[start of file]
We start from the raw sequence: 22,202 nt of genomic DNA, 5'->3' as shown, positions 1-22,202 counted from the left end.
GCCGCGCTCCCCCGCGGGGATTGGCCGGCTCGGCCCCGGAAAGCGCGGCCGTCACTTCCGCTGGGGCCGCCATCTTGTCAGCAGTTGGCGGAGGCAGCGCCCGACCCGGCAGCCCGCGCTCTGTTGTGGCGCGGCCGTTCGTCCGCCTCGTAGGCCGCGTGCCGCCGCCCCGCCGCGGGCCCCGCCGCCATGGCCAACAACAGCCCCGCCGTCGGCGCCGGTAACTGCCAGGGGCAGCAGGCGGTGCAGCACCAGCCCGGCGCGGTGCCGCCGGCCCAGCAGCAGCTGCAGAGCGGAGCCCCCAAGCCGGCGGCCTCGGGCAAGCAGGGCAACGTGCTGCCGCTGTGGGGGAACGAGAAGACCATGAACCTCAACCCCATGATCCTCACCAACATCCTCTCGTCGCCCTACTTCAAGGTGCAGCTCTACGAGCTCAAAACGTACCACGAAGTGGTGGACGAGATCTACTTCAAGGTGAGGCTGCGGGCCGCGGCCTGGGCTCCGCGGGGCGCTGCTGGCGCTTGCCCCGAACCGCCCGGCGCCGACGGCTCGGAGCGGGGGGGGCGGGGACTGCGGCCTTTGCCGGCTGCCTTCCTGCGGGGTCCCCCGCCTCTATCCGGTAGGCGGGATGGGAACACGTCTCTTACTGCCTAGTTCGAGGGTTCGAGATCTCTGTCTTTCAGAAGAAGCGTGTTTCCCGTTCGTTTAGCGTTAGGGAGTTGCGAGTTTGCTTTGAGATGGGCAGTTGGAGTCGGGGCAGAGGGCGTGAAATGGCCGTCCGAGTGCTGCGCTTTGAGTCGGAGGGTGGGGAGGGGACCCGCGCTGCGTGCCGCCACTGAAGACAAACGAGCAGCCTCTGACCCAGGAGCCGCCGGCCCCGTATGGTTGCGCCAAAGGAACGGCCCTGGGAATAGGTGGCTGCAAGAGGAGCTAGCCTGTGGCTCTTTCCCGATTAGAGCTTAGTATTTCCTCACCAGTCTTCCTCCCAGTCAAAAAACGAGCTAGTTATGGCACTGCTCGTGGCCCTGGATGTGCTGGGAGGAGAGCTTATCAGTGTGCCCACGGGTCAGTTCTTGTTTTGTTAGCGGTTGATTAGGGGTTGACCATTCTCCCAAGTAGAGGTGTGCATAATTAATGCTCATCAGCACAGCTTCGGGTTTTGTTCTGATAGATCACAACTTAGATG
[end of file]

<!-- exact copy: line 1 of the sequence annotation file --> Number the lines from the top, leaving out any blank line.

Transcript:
We start from the raw sequence: 22,202 nt of genomic DNA, 5'->3' as shown, positions 1-22,202 counted from the left end.